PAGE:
When you're the kid that moved away, even as little as 90 minutes away, the phone calls you dread are the ones that start out with "You'd better get home." These never lead to a surprise birthday party or a new Mercedes or even a Powerball win. When you get those calls, you go cold, your chest tightens up, and the face of everybody you love flashes before your eyes. You know it's gonna be bad.
Today, in the middle of the $5 HORSE MTT at Full Tilt, my cell rings, and my niece's number pops up. Interesting, since she NEVER calls me, I always call her to see if she's okay, how her mom is, etc. "Are you sitting down?"
"You need to get home."
Fuck, my mother/father/brother/somegoddambody has been killed in a car wreck. "What's up?"
"Uncle Ed just killed himself?"
"Uncle Ed shot and killed himself a little while ago. Mama and Grandpa are over there now, but you need to get home."
The conversation continued, but all I think I said was "What" and "Why" a bunch. My uncle, who lived across the street from my parents in the house my grandfather built, had shot himself in the head in his bed while his wife took a load of laundry out of the dryer. In the less than five minutes between her leaving him sitting on the couch, going to the laundry, folding the clothes and bringing them back into the bedroom, he had shot himself in the temple and killed himself.
I can write that, I can look back and read that, and I'm still a little numb. When my brother Wayne died, it was a body blow. I crumpled, collapsed and absolutely fell to pieces. This is different. Not the least of which reasons is the thirteen years since I've lived there and seen Ed every single day, but also because I don't know how to react. I have no frame of reference for this.
I understand death and dying. I hate it, lots, but I understand it. My parents were 40 and 44 when I was born, so death of grandparents, uncles and older relatives has been a fact of life since I was small and my great-aunt Julia who spoiled my terribly died when I was about 9. I was a volunteer firefighter when I was in high school, so I understand accidental deaths. I saw enough traffic accidents to understand that there are no reasons why some people walk away from horrific accidents and some people die in what looks like minor accidents. But I don't understand the taking of one's own life. I've never been here before. I've never been angry with the deceased just for dying before. And I am pissed. I loved Ed. A lot.
His youngest son, Morris, is just a couple of years younger than me, so we were inseparable growing up. Probably because I grew up out in the country and he was the only other kid anywhere close. We had to be inseparable, we were all there was within a 3-mile radius. So I spent countless afternoons and evenings at their house, or Morris at mine, when we were kids. We played in the barn, or in our peach shed. We played Nintendo, shot BB guns, all those kid things that you do. And we did them over the landscape of our two yards. So he wasn't a second father to me, but he was a very close uncle. My father never took me fishing, but Ed took me and Morris. He taught me how to clean a fish, helped me learn to shoot - you know, boy stuff like that. Carol Ann, Morris' sister, played ball with us, helped me learn (kinda) how to hit a ball, that kinda shit.
But now he's killed himself. Done. Over. Ship it. And I don't understand.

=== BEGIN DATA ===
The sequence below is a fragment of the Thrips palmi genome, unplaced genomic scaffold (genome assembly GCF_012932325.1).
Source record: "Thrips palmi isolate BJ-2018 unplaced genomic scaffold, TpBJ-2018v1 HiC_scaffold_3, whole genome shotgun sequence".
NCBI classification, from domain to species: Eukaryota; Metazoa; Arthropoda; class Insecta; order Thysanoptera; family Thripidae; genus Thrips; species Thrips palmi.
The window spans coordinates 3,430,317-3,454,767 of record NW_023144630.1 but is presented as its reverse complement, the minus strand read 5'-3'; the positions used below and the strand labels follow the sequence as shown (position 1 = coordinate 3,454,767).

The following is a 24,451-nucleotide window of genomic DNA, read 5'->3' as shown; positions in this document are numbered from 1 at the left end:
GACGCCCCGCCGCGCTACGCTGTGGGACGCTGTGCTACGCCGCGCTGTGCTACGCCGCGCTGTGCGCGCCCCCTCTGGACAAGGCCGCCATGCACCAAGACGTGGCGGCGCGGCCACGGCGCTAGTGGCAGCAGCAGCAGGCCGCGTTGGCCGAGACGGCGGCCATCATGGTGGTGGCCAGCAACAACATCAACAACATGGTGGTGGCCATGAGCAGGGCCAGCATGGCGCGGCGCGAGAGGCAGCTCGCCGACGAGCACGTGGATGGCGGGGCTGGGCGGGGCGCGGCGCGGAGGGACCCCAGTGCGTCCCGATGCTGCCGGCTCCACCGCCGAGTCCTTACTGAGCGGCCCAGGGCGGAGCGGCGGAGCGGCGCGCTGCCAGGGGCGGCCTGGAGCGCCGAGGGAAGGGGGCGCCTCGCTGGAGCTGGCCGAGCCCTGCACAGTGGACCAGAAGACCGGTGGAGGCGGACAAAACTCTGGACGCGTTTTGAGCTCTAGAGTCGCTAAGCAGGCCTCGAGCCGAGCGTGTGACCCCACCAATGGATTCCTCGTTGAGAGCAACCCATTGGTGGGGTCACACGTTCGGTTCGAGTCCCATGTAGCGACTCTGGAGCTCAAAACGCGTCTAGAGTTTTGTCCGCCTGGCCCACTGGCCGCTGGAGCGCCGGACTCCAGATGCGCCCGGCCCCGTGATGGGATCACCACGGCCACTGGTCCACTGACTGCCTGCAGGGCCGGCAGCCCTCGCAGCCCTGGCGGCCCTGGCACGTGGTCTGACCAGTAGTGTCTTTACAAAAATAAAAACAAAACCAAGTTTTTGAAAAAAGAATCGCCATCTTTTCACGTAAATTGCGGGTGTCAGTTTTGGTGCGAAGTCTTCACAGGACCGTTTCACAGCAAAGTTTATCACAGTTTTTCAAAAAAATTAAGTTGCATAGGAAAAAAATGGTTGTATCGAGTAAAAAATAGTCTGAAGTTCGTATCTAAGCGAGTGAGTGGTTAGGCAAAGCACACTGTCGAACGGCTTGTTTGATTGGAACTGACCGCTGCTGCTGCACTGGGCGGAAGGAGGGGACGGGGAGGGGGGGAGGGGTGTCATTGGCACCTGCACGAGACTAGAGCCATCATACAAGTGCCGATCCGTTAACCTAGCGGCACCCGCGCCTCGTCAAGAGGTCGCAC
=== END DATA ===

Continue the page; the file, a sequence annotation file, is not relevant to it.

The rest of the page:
But that's a lie. I do understand. More than I want to admit. I've been where he was, I just never took the final step. Sometimes, that beast is tough. Some people fight that monster every single day for years. And sometimes they kill the beast. And sometimes the beast kills them. I fought my beast, and I killed him better than 10 years ago, but I still remember what it feels like to sit in the dark and cut yourself, not deep, just deep enough to bleed. And hurt. So that you can feel something outside when inside you are so dry and dark and empty that you think you might never feel anything again. I remember how you don't even think about what it will mean to anyone else, how all you can think about is maybe, just maybe, this will make it stop hurting so goddamn bad for a little while. Or maybe you can make it stop hurting forever. And all the while, that beast is sitting in the corner whispering to you, whispering that it can all go away, it can all go away right now if you just do it.
It goes away eventually anyway. If you can beat your beast. I beat mine midway through college. Don't even remember when. It wasn't like some great morning revalation of "I don't want to kill myself anymore," I just gradually got better. I stopped feeling empty inside, and haven't intentionally cut myself in more than a decade. Now all my scars have a different type of embarassing story, usually about getting distracted slicing lemons for a Corona or something. But I remember that beast, and I remember how strong that motherfucker can be.
Today, for just five minutes, the sonufabitch was stronger than my uncle. And I miss him, and I feel so bad for his family, and I am so sorry that none of us knew that he was even in this fight. Because look, there are so many people that have been there and suffered through depression and fights with so many different types of self-destructive behavior, I guaran-fucking-tee you that someone you know can help you if you're hurting. Just give them a chance.
So this may be the most disjointed post in my entire blog history, but I did preface some of this by saying that I'm in a bit of shock right now. Thanks for the folks on irc for the invisible internet hugs, and thanks to Daddy for playing out my stack in the MTT, 3 outta the money is better than I woulda managed for myself, so thanks. I'll try and put my thoughts in a more coherent form later, but honestly, this post wasn't really for anybody but me.